Q: In my business, non-communication seems to be a recurring problem. What are some practical ways to improve our communication?

A: Communication is the number one issue in any business. Regardless of how much time a team is together, there is always room to improve communication. One can never communicate too much; you’ll likely never have anyone tell you that you over-communicate. Most commonly, it’s quite the opposite. With the constant barrage of information, guest visits, employees coming and going throughout the day, different work schedules and hours, someone is going to be left out of the loop. Here are some processes to take your communication to the next level:

  1. Hold pre-shift and post-shift meetings daily. Discuss the shift focus on either an individual basis or in small groups before every shift. Discuss sales goals, specials, service standards and whatever the team is driving to improve. When the shift is over solicit what can be done better to improve the employee and the guest experience. Focusing on continual improvement and involving team members builds a sense of pride and ownership. The best ideas will come from the team as they tend to be closest to the guests and each other. Listen closely and act on the information collected.
  2. Hold weekly management team meetings. Set an agenda and discuss the important business of the restaurant (select key crew members if you don’t have a management team). These meetings start and end on time and last 60 minutes. Begin the meeting by reviewing the prior week commitments and make sure someone is assigned to taking notes. Major areas of focus include what is on the calendar in the next month and specifically what is coming up in the next week. Review the financial results from the prior week, the goal remaining for the month and how the goal can be achieved. Be sure to cover the other major functions of the business such as marketing, staffing, performance, facilities and planning. The area most often ignored is requiring a discussion of sales building both inside and outside the four walls. Require each attendee to contribute to the sales-building conversation. End the meeting by summarizing commitments and assigning responsibility.
  3. Meet one-to-one weekly with key personnel. Spend one hour per week with each person in a key role in the organization. The agenda should be completed 24-48 hours in advance and distributed to the supervisor. The meeting is for coaching and needed direction. The employee should spend 80 percent of the time talking, and the supervisor should spend the remaining 20 percent in a coaching role, just like an outside advisor. For example, a manager reporting into an owner would discuss operating results, financials, staffing and HR, personal development and sales building as well as other important areas of responsibility. Face to face meeting is the key.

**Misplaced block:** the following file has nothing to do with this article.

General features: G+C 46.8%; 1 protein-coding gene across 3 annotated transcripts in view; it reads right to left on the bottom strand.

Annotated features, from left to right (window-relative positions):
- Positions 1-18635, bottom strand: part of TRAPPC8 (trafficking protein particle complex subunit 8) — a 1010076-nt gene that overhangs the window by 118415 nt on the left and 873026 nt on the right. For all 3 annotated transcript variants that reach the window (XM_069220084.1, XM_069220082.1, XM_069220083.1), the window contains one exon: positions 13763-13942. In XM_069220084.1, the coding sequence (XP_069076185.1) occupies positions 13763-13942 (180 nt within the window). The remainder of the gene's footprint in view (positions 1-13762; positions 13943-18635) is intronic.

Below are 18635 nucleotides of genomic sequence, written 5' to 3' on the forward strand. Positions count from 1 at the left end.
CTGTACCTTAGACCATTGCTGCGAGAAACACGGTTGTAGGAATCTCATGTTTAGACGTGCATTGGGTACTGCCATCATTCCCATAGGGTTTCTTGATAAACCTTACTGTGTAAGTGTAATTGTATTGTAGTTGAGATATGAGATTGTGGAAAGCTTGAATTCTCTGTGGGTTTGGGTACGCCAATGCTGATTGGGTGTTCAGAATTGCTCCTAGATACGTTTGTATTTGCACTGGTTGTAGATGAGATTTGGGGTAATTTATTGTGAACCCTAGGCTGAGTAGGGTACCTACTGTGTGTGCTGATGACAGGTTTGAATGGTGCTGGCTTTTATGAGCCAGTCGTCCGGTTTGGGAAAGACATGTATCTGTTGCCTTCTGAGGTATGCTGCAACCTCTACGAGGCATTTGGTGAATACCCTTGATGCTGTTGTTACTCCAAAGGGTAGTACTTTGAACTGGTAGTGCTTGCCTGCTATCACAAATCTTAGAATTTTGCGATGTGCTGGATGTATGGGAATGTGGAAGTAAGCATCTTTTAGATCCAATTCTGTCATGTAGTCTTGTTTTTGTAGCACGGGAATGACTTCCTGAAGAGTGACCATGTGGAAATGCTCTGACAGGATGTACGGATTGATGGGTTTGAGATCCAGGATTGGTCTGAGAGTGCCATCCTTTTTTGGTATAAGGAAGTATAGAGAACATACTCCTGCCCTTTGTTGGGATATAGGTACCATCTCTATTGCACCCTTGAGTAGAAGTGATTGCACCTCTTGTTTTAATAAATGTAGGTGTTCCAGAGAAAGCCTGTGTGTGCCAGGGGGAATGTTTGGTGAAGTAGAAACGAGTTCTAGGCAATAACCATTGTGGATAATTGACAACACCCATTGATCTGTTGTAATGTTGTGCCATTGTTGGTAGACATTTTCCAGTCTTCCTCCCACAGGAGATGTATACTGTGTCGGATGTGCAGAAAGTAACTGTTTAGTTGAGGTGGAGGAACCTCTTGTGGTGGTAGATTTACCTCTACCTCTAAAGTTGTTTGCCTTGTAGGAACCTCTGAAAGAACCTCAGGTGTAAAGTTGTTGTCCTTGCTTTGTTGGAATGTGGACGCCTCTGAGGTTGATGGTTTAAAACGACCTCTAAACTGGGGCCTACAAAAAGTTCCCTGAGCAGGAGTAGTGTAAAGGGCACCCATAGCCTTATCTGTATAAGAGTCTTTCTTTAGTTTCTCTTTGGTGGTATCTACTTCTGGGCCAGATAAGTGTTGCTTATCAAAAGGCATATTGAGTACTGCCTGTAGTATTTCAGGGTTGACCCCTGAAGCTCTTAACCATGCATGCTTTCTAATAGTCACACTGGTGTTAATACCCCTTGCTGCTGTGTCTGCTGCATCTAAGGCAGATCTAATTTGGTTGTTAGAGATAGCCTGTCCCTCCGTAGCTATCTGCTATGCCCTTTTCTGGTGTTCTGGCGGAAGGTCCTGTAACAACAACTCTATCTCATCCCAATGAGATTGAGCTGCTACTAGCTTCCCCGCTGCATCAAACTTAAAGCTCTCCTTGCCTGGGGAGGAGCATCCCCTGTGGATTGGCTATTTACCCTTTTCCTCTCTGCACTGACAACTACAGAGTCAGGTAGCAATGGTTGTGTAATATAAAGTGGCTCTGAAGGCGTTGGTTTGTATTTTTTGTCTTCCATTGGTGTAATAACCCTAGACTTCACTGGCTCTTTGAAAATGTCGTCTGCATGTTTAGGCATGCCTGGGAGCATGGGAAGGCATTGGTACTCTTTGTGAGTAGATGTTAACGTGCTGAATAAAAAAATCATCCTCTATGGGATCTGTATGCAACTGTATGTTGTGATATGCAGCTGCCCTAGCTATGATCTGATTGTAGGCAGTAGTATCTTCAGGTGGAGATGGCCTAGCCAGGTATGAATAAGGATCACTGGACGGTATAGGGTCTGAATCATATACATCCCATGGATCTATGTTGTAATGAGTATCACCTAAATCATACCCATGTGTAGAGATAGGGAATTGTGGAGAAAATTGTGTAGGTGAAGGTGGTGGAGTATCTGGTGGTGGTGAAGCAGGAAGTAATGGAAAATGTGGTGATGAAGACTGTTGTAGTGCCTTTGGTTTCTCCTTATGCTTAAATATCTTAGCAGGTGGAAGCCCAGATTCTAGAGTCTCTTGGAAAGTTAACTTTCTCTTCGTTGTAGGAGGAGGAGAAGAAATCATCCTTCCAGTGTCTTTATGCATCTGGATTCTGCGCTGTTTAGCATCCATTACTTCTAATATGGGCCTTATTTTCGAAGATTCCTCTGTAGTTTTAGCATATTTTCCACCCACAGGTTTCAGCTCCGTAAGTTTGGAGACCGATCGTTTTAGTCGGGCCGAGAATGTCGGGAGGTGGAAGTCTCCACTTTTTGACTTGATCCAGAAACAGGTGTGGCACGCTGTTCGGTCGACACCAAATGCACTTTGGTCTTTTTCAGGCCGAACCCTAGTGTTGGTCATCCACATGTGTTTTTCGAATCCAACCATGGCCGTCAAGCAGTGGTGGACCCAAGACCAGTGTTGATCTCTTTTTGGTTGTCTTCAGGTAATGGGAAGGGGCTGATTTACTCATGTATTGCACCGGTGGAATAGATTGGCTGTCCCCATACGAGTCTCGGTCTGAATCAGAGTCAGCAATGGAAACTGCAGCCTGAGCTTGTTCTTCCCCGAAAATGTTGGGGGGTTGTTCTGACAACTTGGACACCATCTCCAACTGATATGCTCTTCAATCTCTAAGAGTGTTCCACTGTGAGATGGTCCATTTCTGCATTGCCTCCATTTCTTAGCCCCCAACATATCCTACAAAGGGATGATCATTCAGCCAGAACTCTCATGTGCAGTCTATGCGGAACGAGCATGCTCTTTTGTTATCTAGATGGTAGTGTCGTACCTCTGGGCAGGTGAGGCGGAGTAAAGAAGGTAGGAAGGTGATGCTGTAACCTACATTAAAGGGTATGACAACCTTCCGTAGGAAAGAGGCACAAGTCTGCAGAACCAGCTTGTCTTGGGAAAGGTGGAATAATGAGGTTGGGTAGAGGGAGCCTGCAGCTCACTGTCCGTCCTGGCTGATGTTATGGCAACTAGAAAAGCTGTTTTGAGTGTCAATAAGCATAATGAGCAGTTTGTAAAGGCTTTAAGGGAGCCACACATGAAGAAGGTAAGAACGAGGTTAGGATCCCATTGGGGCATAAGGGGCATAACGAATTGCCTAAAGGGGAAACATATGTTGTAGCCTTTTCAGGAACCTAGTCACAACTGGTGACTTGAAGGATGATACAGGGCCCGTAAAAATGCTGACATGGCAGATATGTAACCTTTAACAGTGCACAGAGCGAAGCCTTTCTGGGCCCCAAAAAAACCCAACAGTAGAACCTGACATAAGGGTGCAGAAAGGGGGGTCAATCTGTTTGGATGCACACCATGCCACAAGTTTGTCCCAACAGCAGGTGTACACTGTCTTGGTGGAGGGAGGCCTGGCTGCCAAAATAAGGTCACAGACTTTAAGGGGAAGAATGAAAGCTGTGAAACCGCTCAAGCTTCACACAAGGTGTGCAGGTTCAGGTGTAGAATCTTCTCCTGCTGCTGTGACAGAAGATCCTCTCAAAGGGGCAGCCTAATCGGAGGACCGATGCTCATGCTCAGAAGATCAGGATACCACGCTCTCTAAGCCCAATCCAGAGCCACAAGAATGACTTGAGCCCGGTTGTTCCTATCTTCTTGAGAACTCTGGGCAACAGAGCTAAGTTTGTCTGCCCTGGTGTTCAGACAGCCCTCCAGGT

4. Use workshop training on a monthly basis. According Edgar Dale’s Learning Cone, first developed in the 1960s but continually reinforced by research, you remember 10 percent of what you hear, 20 percent of what you read, 30 percent of what you see, 50 percent of what you hear and see, 70 percent of what you say, 90 percent of what you both say and do. The research suggests in order for people to retain 90 percent of important information, there must be a teaching element associated. Get the team together by area for workshops for 60-120 minutes to work on various sections of the business such as food training, beverage training, purpose and values, brand differentiation, guest service, and technical proficiency. Start with a small amount of lecture, then require individuals to work together in small groups to solve problems and discuss learning. Have each small group present findings, recommendations and learning with the rest of the trainees. Wrap up the sessions with a summary of findings and recommendations to be put into practice.
  5. Hold semi-annual “all staff meetings”. These meetings are held to discuss goals and direction for the business as well as infuse energy into the workforce. Recognize great performance and reinforce your standards for excellence at these meetings as well as honor those performing at an extremely high level.

Your business will function best when communication is a focus. Your job as a leader is to direct the team to communicate as thoroughly, thoughtfully and frequently as possible. Build a highly informed and driven workforce that is well in-tune with the direction of the organization and the expectations of the owner group, and your business will thrive.

For more information on improving profitability and driving performance, contact AMP Services at rbraa@ampservices.com. Rick Braa is the co-founder of AMP Services, an accounting and consulting firm that specializes in helping companies grow profitability.